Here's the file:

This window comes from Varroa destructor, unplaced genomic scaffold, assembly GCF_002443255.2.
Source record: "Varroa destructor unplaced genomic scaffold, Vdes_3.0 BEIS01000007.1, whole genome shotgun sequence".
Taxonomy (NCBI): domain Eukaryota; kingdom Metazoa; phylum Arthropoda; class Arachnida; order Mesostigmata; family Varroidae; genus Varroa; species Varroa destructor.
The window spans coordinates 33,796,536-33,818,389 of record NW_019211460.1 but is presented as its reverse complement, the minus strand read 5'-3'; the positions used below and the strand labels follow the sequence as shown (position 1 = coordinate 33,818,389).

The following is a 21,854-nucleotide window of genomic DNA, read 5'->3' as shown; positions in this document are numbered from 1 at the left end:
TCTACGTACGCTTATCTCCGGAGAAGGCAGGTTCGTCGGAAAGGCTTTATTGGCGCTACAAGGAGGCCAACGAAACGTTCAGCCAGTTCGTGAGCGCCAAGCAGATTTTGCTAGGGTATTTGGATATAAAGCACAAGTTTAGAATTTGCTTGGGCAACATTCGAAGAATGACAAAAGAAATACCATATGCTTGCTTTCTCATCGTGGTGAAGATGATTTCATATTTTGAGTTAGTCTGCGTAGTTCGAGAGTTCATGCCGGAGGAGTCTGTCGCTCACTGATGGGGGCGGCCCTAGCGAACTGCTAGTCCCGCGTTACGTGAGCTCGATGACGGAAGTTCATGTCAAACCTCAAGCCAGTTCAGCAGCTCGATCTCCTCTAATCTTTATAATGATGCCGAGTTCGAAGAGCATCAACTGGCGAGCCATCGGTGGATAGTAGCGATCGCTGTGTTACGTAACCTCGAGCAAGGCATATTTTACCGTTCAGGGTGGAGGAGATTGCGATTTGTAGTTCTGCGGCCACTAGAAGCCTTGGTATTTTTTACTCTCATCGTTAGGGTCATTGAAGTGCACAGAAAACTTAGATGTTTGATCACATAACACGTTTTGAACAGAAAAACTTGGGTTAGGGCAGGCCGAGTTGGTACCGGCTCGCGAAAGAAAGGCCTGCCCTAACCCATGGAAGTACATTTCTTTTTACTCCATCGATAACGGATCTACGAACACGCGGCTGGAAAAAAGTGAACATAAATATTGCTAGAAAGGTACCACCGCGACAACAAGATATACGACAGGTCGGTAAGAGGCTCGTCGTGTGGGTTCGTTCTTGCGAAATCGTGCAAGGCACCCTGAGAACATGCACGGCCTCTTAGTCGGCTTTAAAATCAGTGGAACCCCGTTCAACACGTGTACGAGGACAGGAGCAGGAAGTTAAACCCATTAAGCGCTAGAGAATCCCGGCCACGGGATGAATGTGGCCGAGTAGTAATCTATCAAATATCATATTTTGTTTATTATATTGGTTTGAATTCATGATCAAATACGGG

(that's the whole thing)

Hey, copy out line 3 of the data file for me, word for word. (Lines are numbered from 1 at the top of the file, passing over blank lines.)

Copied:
Taxonomy (NCBI): domain Eukaryota; kingdom Metazoa; phylum Arthropoda; class Arachnida; order Mesostigmata; family Varroidae; genus Varroa; species Varroa destructor.